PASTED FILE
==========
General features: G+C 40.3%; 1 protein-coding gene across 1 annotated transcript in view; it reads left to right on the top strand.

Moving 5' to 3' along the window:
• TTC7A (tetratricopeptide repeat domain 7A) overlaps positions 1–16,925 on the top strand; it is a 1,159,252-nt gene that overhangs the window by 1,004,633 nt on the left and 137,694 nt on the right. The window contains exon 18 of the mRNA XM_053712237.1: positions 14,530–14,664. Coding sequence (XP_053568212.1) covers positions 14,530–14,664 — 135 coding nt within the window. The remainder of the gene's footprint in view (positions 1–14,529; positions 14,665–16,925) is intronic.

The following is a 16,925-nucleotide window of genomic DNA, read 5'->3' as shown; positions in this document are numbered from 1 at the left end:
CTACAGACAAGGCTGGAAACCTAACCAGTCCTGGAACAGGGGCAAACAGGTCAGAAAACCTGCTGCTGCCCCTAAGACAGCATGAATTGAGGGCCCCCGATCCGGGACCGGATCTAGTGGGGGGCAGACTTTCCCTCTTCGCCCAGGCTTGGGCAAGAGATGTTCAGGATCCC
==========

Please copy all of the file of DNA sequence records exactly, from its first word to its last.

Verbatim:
General features: G+C 40.3%; 1 protein-coding gene across 1 annotated transcript in view; it reads left to right on the top strand.

Moving 5' to 3' along the window:
• TTC7A (tetratricopeptide repeat domain 7A) overlaps positions 1–16,925 on the top strand; it is a 1,159,252-nt gene that overhangs the window by 1,004,633 nt on the left and 137,694 nt on the right. The window contains exon 18 of the mRNA XM_053712237.1: positions 14,530–14,664. Coding sequence (XP_053568212.1) covers positions 14,530–14,664 — 135 coding nt within the window. The remainder of the gene's footprint in view (positions 1–14,529; positions 14,665–16,925) is intronic.

The following is a 16,925-nucleotide window of genomic DNA, read 5'->3' as shown; positions in this document are numbered from 1 at the left end:
CTACAGACAAGGCTGGAAACCTAACCAGTCCTGGAACAGGGGCAAACAGGTCAGAAAACCTGCTGCTGCCCCTAAGACAGCATGAATTGAGGGCCCCCGATCCGGGACCGGATCTAGTGGGGGGCAGACTTTCCCTCTTCGCCCAGGCTTGGGCAAGAGATGTTCAGGATCCC